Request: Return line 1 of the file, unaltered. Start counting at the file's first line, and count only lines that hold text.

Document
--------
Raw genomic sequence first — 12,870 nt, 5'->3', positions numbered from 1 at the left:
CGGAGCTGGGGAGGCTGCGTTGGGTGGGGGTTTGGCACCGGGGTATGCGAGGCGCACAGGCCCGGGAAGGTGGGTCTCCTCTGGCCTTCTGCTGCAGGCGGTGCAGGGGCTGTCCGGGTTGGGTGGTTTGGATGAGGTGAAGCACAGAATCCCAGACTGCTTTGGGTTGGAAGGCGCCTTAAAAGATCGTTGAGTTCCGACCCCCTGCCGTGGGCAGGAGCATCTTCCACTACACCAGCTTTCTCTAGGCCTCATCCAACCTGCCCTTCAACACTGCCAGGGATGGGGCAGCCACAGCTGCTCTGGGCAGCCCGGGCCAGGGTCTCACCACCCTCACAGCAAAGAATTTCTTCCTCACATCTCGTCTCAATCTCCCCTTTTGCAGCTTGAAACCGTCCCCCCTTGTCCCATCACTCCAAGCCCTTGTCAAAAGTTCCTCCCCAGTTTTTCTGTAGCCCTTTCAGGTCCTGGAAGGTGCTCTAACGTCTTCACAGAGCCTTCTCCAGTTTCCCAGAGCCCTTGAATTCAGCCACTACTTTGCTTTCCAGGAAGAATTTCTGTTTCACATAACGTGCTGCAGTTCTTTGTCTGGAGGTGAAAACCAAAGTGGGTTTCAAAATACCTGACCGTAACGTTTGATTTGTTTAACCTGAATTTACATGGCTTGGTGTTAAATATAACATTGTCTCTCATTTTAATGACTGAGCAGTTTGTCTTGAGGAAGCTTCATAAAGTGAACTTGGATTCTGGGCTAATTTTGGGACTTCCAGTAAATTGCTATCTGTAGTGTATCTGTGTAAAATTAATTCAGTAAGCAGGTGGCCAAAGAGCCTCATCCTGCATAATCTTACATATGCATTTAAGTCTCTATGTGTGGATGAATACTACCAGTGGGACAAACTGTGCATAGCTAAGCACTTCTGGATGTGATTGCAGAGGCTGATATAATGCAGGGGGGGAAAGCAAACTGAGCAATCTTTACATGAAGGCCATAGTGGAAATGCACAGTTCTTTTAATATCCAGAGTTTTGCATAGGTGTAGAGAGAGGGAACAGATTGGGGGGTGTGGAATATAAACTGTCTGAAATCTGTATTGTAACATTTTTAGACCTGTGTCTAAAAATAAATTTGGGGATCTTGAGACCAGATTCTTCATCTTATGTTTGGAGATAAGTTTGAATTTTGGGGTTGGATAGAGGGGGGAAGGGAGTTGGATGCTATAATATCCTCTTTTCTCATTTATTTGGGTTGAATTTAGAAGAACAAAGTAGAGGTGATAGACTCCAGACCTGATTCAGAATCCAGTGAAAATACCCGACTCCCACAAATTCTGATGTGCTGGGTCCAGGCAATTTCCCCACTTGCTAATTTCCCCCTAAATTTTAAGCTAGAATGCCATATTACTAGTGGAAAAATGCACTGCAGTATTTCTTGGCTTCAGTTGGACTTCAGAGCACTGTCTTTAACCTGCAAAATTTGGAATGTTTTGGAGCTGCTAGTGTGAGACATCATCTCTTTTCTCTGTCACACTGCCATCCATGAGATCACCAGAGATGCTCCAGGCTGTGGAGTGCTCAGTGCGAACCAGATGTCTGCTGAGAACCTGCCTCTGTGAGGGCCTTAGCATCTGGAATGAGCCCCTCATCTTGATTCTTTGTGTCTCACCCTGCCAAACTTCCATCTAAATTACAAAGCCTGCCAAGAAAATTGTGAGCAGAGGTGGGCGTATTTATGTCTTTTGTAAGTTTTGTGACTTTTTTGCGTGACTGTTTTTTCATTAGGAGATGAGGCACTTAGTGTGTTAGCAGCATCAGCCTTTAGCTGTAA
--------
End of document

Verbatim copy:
Raw genomic sequence first — 12,870 nt, 5'->3', positions numbered from 1 at the left: